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Are there likely to be records to access for more information for my father (deceased in 1993)? He served aboard a number of ships (land sites) from 1943-46. I have his certificate of service which shows not much except Glendower, Pembroke and 3 others with dates and a Port division with official number.

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What are the dates? What is the rank? Which country we are referencing? What kind of information would you like to find? Add these to your question and I'll see what I can locate. –  Ezri Rediker Jan 16 '13 at 1:06
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I'm also keen to find about about various establishments relating to my father in law in WWII. I've already received his papers and it names a number of bases, and I think they are all likely to be shore establishments. Is there a resource where I can check and find our more information –  Chadwi Jan 28 '13 at 16:47

4 Answers 4

I assume that your father's service was with the Royal Navy during WWII.

The "ships" you have named (HMS Glendower and HMS Pembroke) were in fact shore bases.

HMS Glendower was a training establishment at Caernarfonshire, Wales in what had been a Butlin's holiday camp. That was probably where he did his basic recruit training.

HMS Pembroke is a very popular name in RN History that might refer to any one of several different bases. Did your father work in finance or cryptography?

  • HMS Pembroke II - accounting base at Chatham between 1940 and 1957.
  • HMS Pembroke III - accounting base at London and outstations between 1942 and 1952.
  • HMS Pembroke V - secret base at Bletchley Park between 1941 and 1945

When you think about it, giving the naval group at the (secret) code-breaking establishment the same name as the pay office would have allowed them to move people with a mathematical bent there without attracting too much attention.

So the relative shortage of detailed information might mean that your father had a very boring war service or a highly classified one.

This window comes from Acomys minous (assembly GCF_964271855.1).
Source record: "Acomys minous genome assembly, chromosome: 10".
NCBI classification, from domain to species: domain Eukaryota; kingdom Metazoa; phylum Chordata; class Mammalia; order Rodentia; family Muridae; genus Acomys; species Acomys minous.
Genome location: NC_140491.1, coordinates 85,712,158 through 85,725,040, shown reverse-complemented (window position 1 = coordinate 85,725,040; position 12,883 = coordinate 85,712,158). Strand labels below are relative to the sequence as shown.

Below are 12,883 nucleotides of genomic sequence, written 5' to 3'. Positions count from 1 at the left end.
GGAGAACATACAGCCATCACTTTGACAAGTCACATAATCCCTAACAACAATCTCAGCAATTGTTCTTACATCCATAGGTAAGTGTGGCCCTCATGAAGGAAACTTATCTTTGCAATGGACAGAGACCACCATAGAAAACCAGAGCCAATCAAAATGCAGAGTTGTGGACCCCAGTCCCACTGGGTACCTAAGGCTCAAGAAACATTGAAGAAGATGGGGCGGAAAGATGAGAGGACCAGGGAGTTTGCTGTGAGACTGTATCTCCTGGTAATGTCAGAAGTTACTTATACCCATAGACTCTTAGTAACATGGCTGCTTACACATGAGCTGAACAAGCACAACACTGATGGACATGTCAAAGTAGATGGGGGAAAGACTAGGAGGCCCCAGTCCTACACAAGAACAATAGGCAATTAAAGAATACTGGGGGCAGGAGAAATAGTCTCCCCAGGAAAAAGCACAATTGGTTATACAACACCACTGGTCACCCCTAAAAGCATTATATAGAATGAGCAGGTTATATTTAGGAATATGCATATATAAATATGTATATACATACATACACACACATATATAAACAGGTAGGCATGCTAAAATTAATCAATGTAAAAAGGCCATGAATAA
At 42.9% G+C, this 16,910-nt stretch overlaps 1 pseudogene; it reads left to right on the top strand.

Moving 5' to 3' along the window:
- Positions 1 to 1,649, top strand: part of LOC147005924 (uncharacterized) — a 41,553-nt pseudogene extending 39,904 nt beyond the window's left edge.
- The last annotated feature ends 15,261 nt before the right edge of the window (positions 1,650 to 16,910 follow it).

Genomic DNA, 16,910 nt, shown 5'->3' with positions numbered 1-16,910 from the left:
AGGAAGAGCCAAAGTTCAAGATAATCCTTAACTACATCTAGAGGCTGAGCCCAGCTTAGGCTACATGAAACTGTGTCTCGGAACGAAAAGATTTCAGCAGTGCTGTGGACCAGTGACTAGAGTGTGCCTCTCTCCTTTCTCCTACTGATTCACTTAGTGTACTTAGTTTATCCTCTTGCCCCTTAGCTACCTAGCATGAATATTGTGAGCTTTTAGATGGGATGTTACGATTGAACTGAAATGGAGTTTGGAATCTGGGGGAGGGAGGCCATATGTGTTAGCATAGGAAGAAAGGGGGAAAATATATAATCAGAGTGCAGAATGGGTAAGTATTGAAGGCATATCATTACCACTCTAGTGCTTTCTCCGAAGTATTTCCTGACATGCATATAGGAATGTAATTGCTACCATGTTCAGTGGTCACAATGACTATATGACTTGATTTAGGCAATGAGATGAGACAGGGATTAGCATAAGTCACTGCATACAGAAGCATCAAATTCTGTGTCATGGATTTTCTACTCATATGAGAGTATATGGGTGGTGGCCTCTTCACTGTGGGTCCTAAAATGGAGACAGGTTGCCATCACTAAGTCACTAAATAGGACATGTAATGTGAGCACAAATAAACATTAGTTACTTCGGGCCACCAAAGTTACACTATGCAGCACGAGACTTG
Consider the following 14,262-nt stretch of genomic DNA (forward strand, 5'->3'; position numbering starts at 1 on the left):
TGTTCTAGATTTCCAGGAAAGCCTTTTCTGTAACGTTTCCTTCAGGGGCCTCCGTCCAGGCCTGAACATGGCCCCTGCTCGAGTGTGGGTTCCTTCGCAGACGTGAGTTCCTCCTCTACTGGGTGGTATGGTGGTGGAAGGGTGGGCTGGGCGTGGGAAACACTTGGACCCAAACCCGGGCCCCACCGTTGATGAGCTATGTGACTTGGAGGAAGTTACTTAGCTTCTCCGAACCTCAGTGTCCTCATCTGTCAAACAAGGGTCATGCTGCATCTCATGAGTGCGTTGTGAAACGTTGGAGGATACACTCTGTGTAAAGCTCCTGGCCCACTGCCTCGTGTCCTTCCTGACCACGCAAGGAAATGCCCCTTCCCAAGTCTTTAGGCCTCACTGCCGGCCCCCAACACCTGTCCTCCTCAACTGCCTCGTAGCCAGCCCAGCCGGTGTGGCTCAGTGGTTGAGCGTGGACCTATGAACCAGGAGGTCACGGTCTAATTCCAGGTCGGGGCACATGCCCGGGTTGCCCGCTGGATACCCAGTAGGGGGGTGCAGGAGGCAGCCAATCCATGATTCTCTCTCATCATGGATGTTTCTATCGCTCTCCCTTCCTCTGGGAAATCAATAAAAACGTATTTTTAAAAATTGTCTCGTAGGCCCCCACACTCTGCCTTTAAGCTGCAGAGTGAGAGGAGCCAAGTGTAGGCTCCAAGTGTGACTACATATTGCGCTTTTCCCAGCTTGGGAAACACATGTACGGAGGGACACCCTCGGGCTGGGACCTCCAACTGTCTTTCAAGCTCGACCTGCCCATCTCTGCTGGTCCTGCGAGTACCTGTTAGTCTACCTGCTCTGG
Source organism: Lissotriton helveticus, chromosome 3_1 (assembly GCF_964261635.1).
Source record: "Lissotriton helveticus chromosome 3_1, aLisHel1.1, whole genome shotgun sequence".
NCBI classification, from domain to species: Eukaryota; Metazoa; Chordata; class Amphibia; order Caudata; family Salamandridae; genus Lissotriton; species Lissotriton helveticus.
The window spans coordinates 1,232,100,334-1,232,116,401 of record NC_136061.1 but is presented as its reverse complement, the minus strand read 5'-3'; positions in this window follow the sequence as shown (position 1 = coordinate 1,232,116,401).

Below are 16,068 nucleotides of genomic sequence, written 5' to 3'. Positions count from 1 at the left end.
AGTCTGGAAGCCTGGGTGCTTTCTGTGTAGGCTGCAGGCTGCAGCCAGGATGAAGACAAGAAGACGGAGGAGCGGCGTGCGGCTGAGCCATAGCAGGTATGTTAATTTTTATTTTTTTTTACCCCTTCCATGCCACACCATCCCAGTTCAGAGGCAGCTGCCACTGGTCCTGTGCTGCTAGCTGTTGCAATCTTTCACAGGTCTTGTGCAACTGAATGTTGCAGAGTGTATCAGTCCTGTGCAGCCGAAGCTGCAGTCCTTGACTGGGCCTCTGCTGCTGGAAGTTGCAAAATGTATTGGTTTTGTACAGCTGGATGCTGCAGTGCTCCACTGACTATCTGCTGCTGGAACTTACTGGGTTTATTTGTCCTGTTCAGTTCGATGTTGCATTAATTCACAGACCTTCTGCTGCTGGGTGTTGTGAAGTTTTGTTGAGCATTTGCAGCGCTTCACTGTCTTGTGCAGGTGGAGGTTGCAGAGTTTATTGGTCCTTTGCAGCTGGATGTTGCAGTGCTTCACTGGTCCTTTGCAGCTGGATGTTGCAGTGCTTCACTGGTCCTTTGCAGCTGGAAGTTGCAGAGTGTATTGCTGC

If you have his service number, make your next stop The National Archives.

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I am going through this process at the moment. I am applying to the MOD for service records for my Great Uncle who was killed in action during WW2.

Follow this link. You then need to download the relevant forms and send them off to the department indicated within the forms.

It costs £30, but beware the records may not exist, as lots were lost during the bombing at Portsmouth. Unfortunately there is no way to tell if the service records are in tact until the search has been made.

Seeing as your father passed away after service, it think you will need to provide a copy of the Death Certificate.

On the MOD website, they state the following:

Under the scheme, and in recognition of the duty of care owed to the family of the deceased subject, for a period of 25 years following the date of death of the subject and without the consent of the next of kin, MOD will disclose only:

  • Surname
  • Forename
  • Rank
  • Service Number
  • Regiment/Corps
  • Place of birth
  • Date of death (where it occurred in service)
  • The date the individual joined the service
  • The date of leaving
  • Good conduct medals

After this period, and if it is held, in addition MOD will disclose without the requirement for next of kin consent:

  • The units in which he/she served
  • The date of this service and the locations of those units
  • The ranks in which the service was carried out and details of WWII campaign medals
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As mentioned here, it's possible to order personnel records for servicemen from the MOD, although this is a very expensive option and the records can take a long time to arrive.

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As it seems that Bletchley Park is a possibility you should check the Roll of Honour that the Bletchley Park Trust maintains.

It's not complete, so if he isn't listed there and you manage to determine that he did serve there then I'm they would love to here from you so they can add him.

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